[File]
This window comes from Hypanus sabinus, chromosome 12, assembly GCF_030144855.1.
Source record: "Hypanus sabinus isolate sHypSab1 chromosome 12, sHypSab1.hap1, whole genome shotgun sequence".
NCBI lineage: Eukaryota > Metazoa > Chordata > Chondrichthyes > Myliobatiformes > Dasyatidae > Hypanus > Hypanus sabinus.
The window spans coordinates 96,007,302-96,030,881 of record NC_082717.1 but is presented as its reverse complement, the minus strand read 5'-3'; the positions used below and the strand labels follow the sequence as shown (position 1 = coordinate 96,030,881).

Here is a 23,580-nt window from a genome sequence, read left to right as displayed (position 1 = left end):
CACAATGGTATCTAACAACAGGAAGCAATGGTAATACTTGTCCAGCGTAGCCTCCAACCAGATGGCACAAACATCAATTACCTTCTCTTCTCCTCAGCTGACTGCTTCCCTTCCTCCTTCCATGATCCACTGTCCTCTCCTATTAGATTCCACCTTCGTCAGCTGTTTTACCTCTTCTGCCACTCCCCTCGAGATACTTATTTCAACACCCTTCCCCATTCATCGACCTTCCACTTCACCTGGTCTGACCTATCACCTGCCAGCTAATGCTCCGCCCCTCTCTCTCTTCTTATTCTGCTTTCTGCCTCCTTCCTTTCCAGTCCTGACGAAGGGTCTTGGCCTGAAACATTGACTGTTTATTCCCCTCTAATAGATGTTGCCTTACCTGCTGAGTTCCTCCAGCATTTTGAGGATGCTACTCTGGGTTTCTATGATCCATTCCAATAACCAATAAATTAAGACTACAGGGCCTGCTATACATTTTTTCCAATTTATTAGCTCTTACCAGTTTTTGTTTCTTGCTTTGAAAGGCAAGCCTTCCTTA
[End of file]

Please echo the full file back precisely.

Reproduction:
This window comes from Hypanus sabinus, chromosome 12, assembly GCF_030144855.1.
Source record: "Hypanus sabinus isolate sHypSab1 chromosome 12, sHypSab1.hap1, whole genome shotgun sequence".
NCBI lineage: Eukaryota > Metazoa > Chordata > Chondrichthyes > Myliobatiformes > Dasyatidae > Hypanus > Hypanus sabinus.
The window spans coordinates 96,007,302-96,030,881 of record NC_082717.1 but is presented as its reverse complement, the minus strand read 5'-3'; the positions used below and the strand labels follow the sequence as shown (position 1 = coordinate 96,030,881).

Here is a 23,580-nt window from a genome sequence, read left to right as displayed (position 1 = left end):
CACAATGGTATCTAACAACAGGAAGCAATGGTAATACTTGTCCAGCGTAGCCTCCAACCAGATGGCACAAACATCAATTACCTTCTCTTCTCCTCAGCTGACTGCTTCCCTTCCTCCTTCCATGATCCACTGTCCTCTCCTATTAGATTCCACCTTCGTCAGCTGTTTTACCTCTTCTGCCACTCCCCTCGAGATACTTATTTCAACACCCTTCCCCATTCATCGACCTTCCACTTCACCTGGTCTGACCTATCACCTGCCAGCTAATGCTCCGCCCCTCTCTCTCTTCTTATTCTGCTTTCTGCCTCCTTCCTTTCCAGTCCTGACGAAGGGTCTTGGCCTGAAACATTGACTGTTTATTCCCCTCTAATAGATGTTGCCTTACCTGCTGAGTTCCTCCAGCATTTTGAGGATGCTACTCTGGGTTTCTATGATCCATTCCAATAACCAATAAATTAAGACTACAGGGCCTGCTATACATTTTTTCCAATTTATTAGCTCTTACCAGTTTTTGTTTCTTGCTTTGAAAGGCAAGCCTTCCTTA